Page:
How that happened says as much about the state of the Republican Party — a party with “no front-runners, only runners,” in the words of Newt Gingrich, another Republican former-politician-turned-television-host — as it does about Mr. Scarborough, who had ample reason to let the speculation fester.As to whether he was serious, nobody seemed to know. Or much care.“He’s certainly serious about letting you talk about him,” said Mr. Gingrich, perhaps speaking from experience. “It makes him bigger, not smaller; it gives him a chance to say what he believes. It doesn’t cost him anything, and as long as he’s careful about his MSNBC contract, he can have fun.”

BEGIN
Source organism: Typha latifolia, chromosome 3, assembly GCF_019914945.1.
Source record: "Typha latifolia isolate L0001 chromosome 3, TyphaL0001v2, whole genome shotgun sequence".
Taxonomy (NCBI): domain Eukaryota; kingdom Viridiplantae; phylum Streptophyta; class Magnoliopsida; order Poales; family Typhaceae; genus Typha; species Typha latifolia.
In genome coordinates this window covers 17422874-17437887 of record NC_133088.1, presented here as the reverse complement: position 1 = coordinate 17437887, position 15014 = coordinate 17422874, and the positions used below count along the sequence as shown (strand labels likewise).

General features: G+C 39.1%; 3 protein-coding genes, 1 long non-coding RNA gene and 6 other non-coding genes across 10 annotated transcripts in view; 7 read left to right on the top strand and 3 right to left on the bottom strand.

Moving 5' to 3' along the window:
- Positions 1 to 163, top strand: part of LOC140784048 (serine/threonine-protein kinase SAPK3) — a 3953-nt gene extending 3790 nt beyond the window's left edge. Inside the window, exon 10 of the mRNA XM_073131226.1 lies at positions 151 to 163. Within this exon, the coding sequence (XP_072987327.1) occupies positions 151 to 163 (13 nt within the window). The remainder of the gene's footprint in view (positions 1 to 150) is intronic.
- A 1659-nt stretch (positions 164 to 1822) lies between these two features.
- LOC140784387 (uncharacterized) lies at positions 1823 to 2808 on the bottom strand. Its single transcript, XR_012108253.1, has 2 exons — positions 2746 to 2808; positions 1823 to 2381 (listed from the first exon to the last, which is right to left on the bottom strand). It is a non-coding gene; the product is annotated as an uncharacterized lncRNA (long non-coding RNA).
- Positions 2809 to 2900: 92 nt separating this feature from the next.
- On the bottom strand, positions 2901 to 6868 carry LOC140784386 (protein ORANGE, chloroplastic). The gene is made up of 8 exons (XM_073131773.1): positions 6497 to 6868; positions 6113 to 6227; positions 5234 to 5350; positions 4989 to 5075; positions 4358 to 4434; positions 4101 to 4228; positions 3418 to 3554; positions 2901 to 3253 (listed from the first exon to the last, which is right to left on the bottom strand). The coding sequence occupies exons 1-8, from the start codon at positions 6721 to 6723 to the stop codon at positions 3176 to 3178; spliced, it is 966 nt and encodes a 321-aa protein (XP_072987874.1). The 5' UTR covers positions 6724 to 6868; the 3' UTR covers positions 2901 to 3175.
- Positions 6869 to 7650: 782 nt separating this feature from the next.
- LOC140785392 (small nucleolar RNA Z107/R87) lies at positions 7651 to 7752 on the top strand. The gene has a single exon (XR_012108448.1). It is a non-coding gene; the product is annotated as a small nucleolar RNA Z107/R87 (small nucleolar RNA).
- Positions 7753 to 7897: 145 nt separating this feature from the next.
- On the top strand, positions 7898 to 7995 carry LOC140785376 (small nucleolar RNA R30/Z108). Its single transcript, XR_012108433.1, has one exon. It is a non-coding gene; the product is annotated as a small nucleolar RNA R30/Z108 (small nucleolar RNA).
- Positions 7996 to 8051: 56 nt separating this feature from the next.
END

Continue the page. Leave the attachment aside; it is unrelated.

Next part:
In short, it’s a lark, one that lets Scarborough play Pretend Serious Candidate, predicated on the underlying certainty that he’s not Actually Serious, entirely to the benefit of Scarborough (as opposed to, I dunno, voters), all within the confines of company policy. If that’s not a perfect distillation of the nether-pose between pundit and politician, it’ll do until perfect gets here.
[h/t New York Times]